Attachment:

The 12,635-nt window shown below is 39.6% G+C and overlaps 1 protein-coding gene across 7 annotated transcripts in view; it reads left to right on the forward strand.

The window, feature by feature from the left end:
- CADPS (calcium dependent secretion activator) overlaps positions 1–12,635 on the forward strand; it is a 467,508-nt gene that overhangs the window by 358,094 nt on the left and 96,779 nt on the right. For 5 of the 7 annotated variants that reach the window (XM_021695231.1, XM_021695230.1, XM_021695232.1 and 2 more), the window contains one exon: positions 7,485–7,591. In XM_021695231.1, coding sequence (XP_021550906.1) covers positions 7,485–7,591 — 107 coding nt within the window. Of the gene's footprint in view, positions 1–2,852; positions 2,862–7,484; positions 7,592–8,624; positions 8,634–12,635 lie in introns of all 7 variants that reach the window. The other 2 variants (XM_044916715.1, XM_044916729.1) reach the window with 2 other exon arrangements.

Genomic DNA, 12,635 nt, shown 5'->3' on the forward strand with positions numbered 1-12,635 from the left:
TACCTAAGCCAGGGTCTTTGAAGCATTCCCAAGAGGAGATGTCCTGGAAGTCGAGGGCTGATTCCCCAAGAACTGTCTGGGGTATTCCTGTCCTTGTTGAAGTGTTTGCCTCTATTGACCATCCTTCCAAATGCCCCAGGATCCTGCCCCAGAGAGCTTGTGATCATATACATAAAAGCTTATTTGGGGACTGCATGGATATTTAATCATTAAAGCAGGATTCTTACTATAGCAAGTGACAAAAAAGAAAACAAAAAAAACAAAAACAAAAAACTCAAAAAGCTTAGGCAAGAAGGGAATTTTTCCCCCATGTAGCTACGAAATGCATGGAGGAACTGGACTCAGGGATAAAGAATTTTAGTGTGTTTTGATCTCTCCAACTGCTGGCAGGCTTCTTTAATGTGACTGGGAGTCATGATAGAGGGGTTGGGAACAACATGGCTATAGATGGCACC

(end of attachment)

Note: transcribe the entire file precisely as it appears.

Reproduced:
The 12,635-nt window shown below is 39.6% G+C and overlaps 1 protein-coding gene across 7 annotated transcripts in view; it reads left to right on the forward strand.

The window, feature by feature from the left end:
- CADPS (calcium dependent secretion activator) overlaps positions 1–12,635 on the forward strand; it is a 467,508-nt gene that overhangs the window by 358,094 nt on the left and 96,779 nt on the right. For 5 of the 7 annotated variants that reach the window (XM_021695231.1, XM_021695230.1, XM_021695232.1 and 2 more), the window contains one exon: positions 7,485–7,591. In XM_021695231.1, coding sequence (XP_021550906.1) covers positions 7,485–7,591 — 107 coding nt within the window. Of the gene's footprint in view, positions 1–2,852; positions 2,862–7,484; positions 7,592–8,624; positions 8,634–12,635 lie in introns of all 7 variants that reach the window. The other 2 variants (XM_044916715.1, XM_044916729.1) reach the window with 2 other exon arrangements.

Genomic DNA, 12,635 nt, shown 5'->3' on the forward strand with positions numbered 1-12,635 from the left:
TACCTAAGCCAGGGTCTTTGAAGCATTCCCAAGAGGAGATGTCCTGGAAGTCGAGGGCTGATTCCCCAAGAACTGTCTGGGGTATTCCTGTCCTTGTTGAAGTGTTTGCCTCTATTGACCATCCTTCCAAATGCCCCAGGATCCTGCCCCAGAGAGCTTGTGATCATATACATAAAAGCTTATTTGGGGACTGCATGGATATTTAATCATTAAAGCAGGATTCTTACTATAGCAAGTGACAAAAAAGAAAACAAAAAAAACAAAAACAAAAAACTCAAAAAGCTTAGGCAAGAAGGGAATTTTTCCCCCATGTAGCTACGAAATGCATGGAGGAACTGGACTCAGGGATAAAGAATTTTAGTGTGTTTTGATCTCTCCAACTGCTGGCAGGCTTCTTTAATGTGACTGGGAGTCATGATAGAGGGGTTGGGAACAACATGGCTATAGATGGCACC